Insurance Company Has No Duty To Defend For Water Law Violations.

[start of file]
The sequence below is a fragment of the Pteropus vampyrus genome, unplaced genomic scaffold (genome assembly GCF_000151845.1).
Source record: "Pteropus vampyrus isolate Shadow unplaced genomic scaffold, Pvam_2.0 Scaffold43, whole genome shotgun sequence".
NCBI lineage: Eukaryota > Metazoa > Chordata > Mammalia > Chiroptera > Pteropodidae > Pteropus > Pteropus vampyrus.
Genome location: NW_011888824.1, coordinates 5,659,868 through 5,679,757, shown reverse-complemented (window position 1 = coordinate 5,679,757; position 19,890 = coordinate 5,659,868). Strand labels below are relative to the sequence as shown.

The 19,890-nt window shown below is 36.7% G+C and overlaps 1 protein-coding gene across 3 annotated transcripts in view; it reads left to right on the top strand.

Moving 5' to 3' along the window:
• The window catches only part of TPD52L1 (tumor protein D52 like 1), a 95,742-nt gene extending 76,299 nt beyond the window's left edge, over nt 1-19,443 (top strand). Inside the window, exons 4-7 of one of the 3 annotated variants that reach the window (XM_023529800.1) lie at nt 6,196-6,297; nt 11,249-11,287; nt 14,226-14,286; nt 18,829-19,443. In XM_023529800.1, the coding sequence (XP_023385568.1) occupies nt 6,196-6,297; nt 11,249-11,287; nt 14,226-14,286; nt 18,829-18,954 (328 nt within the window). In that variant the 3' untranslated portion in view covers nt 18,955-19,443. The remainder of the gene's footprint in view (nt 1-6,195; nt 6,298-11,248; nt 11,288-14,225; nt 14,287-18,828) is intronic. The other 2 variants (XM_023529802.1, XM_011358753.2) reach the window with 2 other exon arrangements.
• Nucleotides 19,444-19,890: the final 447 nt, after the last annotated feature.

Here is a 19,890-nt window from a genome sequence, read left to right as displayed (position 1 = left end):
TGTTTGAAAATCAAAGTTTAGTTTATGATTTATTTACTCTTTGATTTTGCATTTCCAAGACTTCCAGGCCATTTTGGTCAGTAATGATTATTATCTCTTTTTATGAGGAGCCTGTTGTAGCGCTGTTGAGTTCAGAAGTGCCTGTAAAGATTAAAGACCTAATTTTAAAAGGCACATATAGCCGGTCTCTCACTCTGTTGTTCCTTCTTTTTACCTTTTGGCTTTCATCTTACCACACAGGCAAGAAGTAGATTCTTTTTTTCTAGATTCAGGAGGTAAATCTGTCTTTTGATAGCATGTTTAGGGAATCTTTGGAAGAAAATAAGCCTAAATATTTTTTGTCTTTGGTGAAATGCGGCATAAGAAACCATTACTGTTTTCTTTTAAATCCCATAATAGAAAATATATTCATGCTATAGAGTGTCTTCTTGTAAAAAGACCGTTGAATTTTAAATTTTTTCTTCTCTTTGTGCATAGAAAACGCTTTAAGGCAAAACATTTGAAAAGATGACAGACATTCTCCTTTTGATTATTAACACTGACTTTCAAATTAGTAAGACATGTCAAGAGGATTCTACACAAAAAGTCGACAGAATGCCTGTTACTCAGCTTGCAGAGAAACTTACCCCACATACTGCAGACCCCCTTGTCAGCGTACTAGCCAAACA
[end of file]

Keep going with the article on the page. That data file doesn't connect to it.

The plaintiff owned a tract of land adjacent to a neighbor's tract.  The neighbor claimed their property would flood during heavy rains because the plaintiff constructed "an L-shaped field dike" that changed a natural drainage way, violated the reasonable use doctrine and caused the neighbor damages.  The plaintiff was insured under a policy with the defendant and the defendant denied coverage based on the "intentional act" exclusionary language which meant that there was no accident or "occurrence" under the policy.  The defendant also denied coverage under the "criminal act" exclusionary language on the basis that the plaintiff's conduct violated local watershed district rules.  The federal trial court granted summary judgment for the plaintiff in the action brought by the neighbor based on the statute of limitations.  The plaintiff then sought a declaratory judgment against the defendant that the defendant breached its duty to defend and should pay the plaintiff's legal fees of over $66,000.  The trial court granted summary judgment for the defendant and dismissed the case.  On appeal, the court affirmed.  The court held that the plaintiff intentionally violated the reasonable use rule with disregard for the high probability that injury would result to the neighbor's crops.  Thus, there was no "occurrence" under the policy that triggered coverage.  Estate of Norby, et al. v. Waseca Mutual Insurance Company, A14-1146, 2015 Minn. App. Unpub. LEXIS 461 (Minn. Ct. App. May 18, 2015).